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01.10.2014 | Original Article | Ausgabe 7/2014

Langenbeck's Archives of Surgery 7/2014

Bipolar vessel sealing: instrument contamination and wear have little effect on seal quality and success in a porcine in vitro model

Zeitschrift:
Langenbeck's Archives of Surgery > Ausgabe 7/2014
Autoren:
Christian W. Wallwiener, Susanna H. Junginger, Wolfgang Zubke, Sara Y. Brucker, Markus D. Enderle, Alexander Neugebauer, Birgitt Schönfisch, Markus Wallwiener

Abstract

Purpose

The aim of this study is to systematically investigate under standardized experimental conditions the effects of instrument contamination and wear on the quality of bipolar vessel sealing (BVS) achieved using a reusable instrument.

Methods

The study was designed as a prospective, randomized, and controlled in vitro study and conducted in an academic research environment. Reusable bipolar coagulation forceps (BiClamp® 200 C, ERBE Elektromedizin) were used to apply sealing pressures of 300–1,100 mN/mm2 to 239 renal arteries from commercially slaughtered female pigs (Swabian-Hall Swine). Forceps jaws were coated with porcine blood, blood and collagen, or blood, collagen, and fat to simulate instrument contamination with biological material during surgery. Clinical wear was mimicked by sandpaper abrasion. The main outcome measures were seal success (resistance to 250 mmHg intraluminal pressure for 2 min) and seal stability (burst pressure).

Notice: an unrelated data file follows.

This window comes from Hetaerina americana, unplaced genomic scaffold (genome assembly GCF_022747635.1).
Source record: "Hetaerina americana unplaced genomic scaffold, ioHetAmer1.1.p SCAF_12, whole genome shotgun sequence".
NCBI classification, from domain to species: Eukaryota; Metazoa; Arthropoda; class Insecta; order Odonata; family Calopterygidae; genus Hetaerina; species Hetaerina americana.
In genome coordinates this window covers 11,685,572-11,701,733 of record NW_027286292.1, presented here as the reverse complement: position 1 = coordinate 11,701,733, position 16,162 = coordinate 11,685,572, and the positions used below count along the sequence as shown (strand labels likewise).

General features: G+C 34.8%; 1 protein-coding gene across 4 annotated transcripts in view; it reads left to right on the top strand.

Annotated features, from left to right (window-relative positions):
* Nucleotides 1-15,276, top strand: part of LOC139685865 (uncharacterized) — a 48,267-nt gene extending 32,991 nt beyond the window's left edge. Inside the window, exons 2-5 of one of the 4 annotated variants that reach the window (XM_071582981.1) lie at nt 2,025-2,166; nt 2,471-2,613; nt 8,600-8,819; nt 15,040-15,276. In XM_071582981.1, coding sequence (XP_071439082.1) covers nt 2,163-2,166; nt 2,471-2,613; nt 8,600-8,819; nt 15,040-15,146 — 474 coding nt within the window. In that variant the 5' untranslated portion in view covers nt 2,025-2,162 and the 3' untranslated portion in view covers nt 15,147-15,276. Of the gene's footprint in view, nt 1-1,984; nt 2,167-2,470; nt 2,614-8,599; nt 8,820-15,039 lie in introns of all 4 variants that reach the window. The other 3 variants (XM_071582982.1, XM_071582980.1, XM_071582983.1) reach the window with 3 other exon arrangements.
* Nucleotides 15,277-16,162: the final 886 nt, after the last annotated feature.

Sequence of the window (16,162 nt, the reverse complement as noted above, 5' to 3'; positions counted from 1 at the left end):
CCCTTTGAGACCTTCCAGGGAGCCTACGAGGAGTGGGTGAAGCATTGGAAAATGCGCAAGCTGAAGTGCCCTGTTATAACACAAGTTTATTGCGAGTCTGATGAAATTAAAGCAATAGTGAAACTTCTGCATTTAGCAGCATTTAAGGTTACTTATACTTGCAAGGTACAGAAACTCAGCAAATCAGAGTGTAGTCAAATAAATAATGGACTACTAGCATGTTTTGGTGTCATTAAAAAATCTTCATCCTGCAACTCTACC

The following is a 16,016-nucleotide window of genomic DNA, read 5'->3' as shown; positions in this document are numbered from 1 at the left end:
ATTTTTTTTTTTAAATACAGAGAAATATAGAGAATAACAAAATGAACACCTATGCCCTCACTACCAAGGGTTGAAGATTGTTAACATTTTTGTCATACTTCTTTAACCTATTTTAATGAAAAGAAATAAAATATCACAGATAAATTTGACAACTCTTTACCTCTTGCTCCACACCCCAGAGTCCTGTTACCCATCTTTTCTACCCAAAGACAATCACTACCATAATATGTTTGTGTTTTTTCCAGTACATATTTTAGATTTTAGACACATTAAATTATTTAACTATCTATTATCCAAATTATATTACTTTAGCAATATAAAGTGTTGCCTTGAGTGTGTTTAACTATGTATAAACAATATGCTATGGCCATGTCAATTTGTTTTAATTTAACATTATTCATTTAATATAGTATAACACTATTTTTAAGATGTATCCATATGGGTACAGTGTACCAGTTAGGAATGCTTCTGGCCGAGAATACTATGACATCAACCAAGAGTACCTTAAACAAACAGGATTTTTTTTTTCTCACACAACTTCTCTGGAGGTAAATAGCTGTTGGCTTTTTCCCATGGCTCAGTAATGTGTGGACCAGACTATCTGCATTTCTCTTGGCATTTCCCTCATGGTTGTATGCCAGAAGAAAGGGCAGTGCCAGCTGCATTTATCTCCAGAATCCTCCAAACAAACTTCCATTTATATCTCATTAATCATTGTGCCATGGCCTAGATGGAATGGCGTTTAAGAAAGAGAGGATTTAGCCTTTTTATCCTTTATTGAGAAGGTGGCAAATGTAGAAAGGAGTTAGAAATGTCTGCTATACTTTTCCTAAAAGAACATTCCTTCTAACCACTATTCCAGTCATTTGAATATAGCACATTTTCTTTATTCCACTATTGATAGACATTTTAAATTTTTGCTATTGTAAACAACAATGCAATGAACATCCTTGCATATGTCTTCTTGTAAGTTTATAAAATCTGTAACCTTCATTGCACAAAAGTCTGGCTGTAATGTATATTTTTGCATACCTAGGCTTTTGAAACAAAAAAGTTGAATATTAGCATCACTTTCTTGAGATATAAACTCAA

Results

Sealing pressure had a significant impact, with 800 mN/mm2 producing the best sealing results. Seal success increased with total energy applied to the tissue, a higher maximum temperature, and longer coagulation as indicated by desiccation time. Experimental contamination had no significant impact on seal success and only a limited effect on seal stability. Similarly, abrasive wear also had no significant effect on either seal quality or seal strength.

Conclusions

The impact of bipolar forceps contamination and wear on seal success and quality was negligible in our in vitro model. To achieve high-quality seals, it is essential to use adequate sealing pressures. Our findings could have direct implications for the design and clinical handling of BVS instruments.

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